The Encyclopedia of Walt Disney's Animated Characters: From Mickey Mouse to Hercules
One of Walt Disney's most beloved characters, Bambi.
is not a tightly plotted movie in the way that Dumbo
, for example, is: it depends much more for its effect on the superb animation and the exquisitely executed backdrop of the forest. As with the story, most of the characterization is not profound - one does not find oneself rooting for Bambi in the same way that one does for, say, Dumbo (again) or Snow White. The only really strong characterizations are those of Friend Owl and Thumper. But this lack of depth in the characterization is not important; indeed, it would probably have been a mistake, for the point of the movie is that these are real animals - any
animals - living in a real forest.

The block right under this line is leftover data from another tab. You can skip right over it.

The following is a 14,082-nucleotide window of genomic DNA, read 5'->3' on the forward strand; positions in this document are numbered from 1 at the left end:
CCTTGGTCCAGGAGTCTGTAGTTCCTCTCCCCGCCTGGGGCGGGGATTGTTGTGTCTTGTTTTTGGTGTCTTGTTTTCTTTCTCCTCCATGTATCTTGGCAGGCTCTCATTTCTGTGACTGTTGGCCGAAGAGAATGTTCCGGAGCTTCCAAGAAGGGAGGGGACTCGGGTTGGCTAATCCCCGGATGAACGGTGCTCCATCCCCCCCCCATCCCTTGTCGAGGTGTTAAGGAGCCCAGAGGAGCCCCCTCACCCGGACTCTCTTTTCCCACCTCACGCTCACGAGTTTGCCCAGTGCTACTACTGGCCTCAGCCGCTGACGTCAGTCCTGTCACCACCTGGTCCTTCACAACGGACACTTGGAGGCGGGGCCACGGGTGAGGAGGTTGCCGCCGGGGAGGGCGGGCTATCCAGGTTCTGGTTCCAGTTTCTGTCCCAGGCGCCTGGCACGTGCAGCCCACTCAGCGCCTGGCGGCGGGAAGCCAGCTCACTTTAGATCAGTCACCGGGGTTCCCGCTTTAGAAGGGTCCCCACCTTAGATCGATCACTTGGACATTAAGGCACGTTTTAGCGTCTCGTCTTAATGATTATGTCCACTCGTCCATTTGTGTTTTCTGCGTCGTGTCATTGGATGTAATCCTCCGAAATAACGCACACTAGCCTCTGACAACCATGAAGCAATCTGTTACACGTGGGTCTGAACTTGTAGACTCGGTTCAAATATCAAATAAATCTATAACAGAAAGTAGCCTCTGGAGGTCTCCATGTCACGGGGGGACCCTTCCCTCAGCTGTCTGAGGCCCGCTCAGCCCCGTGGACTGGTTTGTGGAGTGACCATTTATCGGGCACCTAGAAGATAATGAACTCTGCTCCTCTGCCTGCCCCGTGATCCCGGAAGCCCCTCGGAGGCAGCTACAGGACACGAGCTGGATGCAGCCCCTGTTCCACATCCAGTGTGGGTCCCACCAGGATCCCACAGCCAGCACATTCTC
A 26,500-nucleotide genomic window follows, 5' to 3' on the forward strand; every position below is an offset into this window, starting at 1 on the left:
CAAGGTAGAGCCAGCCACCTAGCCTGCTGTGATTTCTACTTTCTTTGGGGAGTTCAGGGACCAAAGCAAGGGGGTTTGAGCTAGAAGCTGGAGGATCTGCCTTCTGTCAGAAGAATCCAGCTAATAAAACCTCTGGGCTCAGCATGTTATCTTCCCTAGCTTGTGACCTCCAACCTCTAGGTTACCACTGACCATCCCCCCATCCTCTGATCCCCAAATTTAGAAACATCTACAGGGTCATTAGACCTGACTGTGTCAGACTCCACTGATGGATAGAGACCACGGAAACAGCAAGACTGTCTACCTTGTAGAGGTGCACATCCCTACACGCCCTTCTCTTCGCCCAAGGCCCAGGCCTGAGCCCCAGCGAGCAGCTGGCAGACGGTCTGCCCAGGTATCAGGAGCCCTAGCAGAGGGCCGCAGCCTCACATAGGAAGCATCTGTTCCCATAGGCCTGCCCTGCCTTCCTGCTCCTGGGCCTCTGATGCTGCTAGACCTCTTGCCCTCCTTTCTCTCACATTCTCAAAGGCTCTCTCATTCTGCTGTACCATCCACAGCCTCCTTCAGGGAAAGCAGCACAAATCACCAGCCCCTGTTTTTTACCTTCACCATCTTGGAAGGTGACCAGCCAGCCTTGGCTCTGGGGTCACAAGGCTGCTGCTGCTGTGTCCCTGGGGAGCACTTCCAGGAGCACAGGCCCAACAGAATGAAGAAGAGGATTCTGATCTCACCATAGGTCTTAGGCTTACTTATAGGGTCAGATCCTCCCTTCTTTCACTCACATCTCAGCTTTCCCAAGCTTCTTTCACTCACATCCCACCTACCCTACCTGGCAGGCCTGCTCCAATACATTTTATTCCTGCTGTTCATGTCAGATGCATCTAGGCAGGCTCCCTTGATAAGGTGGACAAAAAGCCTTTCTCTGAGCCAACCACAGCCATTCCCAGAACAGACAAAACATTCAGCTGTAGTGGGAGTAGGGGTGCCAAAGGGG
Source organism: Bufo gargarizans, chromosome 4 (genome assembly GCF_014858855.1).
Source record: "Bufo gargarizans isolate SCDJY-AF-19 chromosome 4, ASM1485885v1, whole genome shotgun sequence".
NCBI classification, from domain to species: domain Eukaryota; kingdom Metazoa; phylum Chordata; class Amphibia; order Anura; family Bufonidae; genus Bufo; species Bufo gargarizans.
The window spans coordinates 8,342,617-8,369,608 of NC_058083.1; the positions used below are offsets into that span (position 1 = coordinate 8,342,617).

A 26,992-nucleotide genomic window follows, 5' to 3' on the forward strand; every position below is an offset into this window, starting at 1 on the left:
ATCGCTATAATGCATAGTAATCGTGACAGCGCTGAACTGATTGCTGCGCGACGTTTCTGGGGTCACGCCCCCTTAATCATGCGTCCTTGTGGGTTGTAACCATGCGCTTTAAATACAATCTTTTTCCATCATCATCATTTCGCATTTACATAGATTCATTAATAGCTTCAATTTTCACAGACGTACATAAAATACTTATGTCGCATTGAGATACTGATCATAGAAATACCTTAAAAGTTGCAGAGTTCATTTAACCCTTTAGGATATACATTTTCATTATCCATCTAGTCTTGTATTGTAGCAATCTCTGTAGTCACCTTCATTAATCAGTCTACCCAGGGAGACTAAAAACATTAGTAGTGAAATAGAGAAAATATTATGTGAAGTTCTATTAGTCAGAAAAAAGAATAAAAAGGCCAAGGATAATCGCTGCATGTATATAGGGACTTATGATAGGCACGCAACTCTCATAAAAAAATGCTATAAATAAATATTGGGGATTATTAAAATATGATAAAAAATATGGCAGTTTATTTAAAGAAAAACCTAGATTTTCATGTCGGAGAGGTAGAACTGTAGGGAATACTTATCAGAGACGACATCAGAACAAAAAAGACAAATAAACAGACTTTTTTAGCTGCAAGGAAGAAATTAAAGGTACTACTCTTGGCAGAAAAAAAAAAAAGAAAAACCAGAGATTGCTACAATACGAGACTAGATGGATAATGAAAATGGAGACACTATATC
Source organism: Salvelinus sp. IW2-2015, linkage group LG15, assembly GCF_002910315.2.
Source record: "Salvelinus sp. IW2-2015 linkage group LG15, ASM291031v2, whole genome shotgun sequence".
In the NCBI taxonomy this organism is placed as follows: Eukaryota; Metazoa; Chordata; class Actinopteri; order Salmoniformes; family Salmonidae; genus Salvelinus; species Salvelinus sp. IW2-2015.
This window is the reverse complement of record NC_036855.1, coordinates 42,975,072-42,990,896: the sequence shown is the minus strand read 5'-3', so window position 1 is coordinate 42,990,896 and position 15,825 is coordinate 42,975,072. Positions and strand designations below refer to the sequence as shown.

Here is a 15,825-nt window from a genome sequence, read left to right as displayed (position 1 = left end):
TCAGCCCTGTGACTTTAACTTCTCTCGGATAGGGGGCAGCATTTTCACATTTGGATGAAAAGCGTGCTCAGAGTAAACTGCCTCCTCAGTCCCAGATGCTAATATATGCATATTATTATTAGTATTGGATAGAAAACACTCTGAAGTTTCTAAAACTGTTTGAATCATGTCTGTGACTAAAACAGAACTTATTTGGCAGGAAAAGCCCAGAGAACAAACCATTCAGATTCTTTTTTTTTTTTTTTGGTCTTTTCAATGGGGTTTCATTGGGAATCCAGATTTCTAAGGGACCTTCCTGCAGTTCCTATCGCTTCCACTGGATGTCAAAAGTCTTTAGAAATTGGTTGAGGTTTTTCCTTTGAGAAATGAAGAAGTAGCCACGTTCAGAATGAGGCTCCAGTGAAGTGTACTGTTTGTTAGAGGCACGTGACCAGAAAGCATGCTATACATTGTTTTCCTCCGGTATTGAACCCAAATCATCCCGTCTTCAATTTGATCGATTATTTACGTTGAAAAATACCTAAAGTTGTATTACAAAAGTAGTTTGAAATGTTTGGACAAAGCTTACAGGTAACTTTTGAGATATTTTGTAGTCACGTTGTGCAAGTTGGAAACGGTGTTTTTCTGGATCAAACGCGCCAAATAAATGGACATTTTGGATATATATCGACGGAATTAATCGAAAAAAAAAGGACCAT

The character of Bambi himself fits in with this scheme. In his early youth he has a full measure of all the charm that a young mammal can display, with his spindly legs and his wide-eyed innocence. His voice, supplied by Bobby Stewart, is childishly cute; as he grows older his voice becomes progressively more mature, being supplied in these later stages of the movie by Donnie Dunagan, Hardy Albright and John Sutherland. Simultaneously he loses his spots and develops an array of antlers, yet throughout the ageing process he nevertheless always seems somehow a very young buck, much lighter than, for example, the Great Prince, even through latterly the two of them are depicted as being much the same in size.
Bambi has no memorable lines to deliver, yet he has nevertheless won a vast band of loyal devotees over the decades.
Bambi, appraching adulthood; later he will become a proud stag.